Need an easy, last-minute Halloween costume? Grab an old broom out of the closet (cobwebs are an added bonus), put on a pointy hat, et voilà: you are now a witch!
The roots of this classic Halloween ensemble can be traced centuries into the past, with the earliest known depiction of witches appearing in French poet Martin Le Franc’s 1451 manuscript Le Champion des Dames (The Defender of Ladies).
In the illustration, two women straddle brooms suspended in midair and “wear headscarves that identify them as Waldensians, members of a Christian sect founded in the 12th century who were branded as heretics by the Catholic Church,” as writer Sarah Pruitt explains. Though their headgear is a far cry from the black hats we’ve come to associate with witches, the brooms jutting out from between their legs are instantly recognizable.
Anthropologist Robin Skelton argues the connection between witches and brooms began with the practice of “broom dances,” or pagan fertility rituals used by rural European farmers during the Middle Ages to encourage crop growth. During the “dance,” farmers would jump over brooms, pitchforks, or poles under the full moon — a clear prelude to later stories of witches jumping onto brooms and flying into the night.
There are more histories tied to your everyday house broom than you may realize, as many contemporary broom makers will tell you. Broom folklore — broomlore, if you will — encompasses a variety of broom-related legends and practices. You might have heard that if you sweep near someone else’s feet, then they’ll never marry; that evil spirits can be kept at bay with an upside-down broom at your door; or that taking an old broom to a new house will bring your old bad luck with you.
“I’m sure a broommaker made that [last] one up,” admits John Alexander of Grayson County, Virginia. (It’s not a bad marketing plan, after all.)
After picking up the craft as a student at Berea College, John spent most of his adult life making brooms. Today, he teaches classes on broom making to folks of all ages. He plans to use his Tradition Bearer Fellowship, awarded by the Greater Bristol Folk Arts & Culture Team, to expand the number of schools he works with in Southwest Virginia.
“The students really work together,” he shared. “It’s a lot of fun. The older ones will say, ‘I remember so and so making a broom,’ and it’s fun to reintroduce it.”
This mentoring of younger artists is essential to the survival of any craft. Even with YouTube and endless Google results, it can be difficult to learn a traditional craft without a master craftsman to guide you — a realization Erin Simons of Wytheville came to after hours of scouring the internet turned up few resources on broom making. Her search eventually led her to John, who mentored her through the process of crafting her first broom. Now a skilled broom maker, Erin is developing her personal style and growing her business Laurel Ridge Studios.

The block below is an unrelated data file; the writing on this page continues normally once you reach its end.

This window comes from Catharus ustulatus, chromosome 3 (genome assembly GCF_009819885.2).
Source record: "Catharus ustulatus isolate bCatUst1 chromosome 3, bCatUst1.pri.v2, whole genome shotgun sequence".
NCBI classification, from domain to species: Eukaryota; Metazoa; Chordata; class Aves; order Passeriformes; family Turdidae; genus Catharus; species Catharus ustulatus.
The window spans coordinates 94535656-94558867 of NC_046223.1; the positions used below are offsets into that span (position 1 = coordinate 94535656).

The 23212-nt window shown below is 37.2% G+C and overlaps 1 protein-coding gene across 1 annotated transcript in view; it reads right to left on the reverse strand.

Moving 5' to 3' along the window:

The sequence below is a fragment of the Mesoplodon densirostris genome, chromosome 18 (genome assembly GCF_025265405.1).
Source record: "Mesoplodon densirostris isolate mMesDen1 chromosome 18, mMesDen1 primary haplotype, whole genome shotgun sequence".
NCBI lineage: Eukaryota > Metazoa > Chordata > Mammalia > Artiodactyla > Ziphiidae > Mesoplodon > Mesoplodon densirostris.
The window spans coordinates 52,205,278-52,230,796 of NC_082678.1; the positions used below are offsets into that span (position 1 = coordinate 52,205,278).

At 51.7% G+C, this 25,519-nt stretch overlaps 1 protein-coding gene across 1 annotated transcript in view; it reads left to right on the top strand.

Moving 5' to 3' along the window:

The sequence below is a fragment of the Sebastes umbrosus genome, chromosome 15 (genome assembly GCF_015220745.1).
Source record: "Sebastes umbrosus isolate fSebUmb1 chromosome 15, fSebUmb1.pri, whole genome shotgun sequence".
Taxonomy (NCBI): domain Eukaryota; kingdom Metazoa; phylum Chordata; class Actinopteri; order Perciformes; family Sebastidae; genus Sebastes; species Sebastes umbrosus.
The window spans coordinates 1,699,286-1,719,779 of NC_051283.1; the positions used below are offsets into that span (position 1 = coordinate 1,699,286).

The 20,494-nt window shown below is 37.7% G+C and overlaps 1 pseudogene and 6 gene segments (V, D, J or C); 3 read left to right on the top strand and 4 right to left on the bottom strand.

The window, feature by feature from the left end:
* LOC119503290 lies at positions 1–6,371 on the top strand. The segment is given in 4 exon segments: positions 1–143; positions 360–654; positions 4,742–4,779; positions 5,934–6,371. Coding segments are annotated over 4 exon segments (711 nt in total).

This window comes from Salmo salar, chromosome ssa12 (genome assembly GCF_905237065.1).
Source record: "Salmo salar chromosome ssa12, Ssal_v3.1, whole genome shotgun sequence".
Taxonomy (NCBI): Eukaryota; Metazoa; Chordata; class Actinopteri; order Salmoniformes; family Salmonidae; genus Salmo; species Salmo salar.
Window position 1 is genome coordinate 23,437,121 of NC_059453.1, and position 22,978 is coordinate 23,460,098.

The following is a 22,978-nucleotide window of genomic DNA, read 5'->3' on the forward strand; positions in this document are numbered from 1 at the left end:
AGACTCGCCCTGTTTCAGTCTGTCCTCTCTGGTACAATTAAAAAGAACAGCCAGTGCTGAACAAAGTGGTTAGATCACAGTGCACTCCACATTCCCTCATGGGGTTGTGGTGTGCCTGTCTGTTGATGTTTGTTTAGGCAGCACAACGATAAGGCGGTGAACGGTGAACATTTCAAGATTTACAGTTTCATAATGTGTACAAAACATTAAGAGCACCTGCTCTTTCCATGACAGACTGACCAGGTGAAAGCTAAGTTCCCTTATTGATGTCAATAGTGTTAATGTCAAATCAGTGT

Erin says she enjoys a broom’s innate balance as both a piece of art and a functional tool for keeping a home clean. While her pieces integrate twine and broom corn dyed bright colors, they are also built to last — and for many years longer than your average plastic broom.
She also points out that the crafting process itself is full of lore, as one works through numerical choices. A broom maker may decide to take seven revolutions (lucky) or thirteen (unlucky) as they twine around the base of their brooms. Erin, however, tends to stick with nine.
Some broom styles are named for their use, others for their appearance or even the symbols contained within. Erin worked on a “wedding broom” during the Richmond Folk Festival, a larger-than-average piece with two distinct sections. This style of broom separates into two branches at the base and is then sewn back together into one union. The literal union of the broom corn as it intertwines at the end materializes a couple’s new union.
Weddings are the source of a great deal of broom folklore, as a couple might be “swept off their feet”’ and decide to tie the knot, or celebrate by “jumping the broom,” a medieval European wedding tradition that took hold among enslaved African Americans in the Antebellum South. Since marriages between enslaved people were not recognized by law, a public ceremony involving the couple leaping over a broomstick was the true sign of their union. It was a form of innovation and resistance, historian Tyler D. Parry explains:
“Using the resources available to them, African Americans had to be innovative with practices that, on the surface, appeared to lack any meaningful qualities. Enslaved communities stretching throughout Appalachia and into the Bayous of Louisiana and eastern Texas all injected meaning into the broomstick ritual by adding their own creative novelties,” (Parry, 50).
A 2022 New York Times article includes stories from contemporary Black couples still finding deep meaning in the tradition. “Jumping the broom was the most transcendental experience of my life. I felt as if I was lifted by the ancestors as we took this grand leap of faith witnessed by our friends, family and community,” recounted Julius Crowe Hampton of Oakland, California, who jumped the broom with his spouse Abram Jackson on July 24, 2021.
Today, the broom can also more broadly represent couples sweeping out the old and welcoming a new life in marriage. “They usually say that whoever jumps higher becomes head of the household,” Erin added.
The next time you grab your broom, take a moment to consider just how long people have been making, using, and mythologizing this household cleaning tool.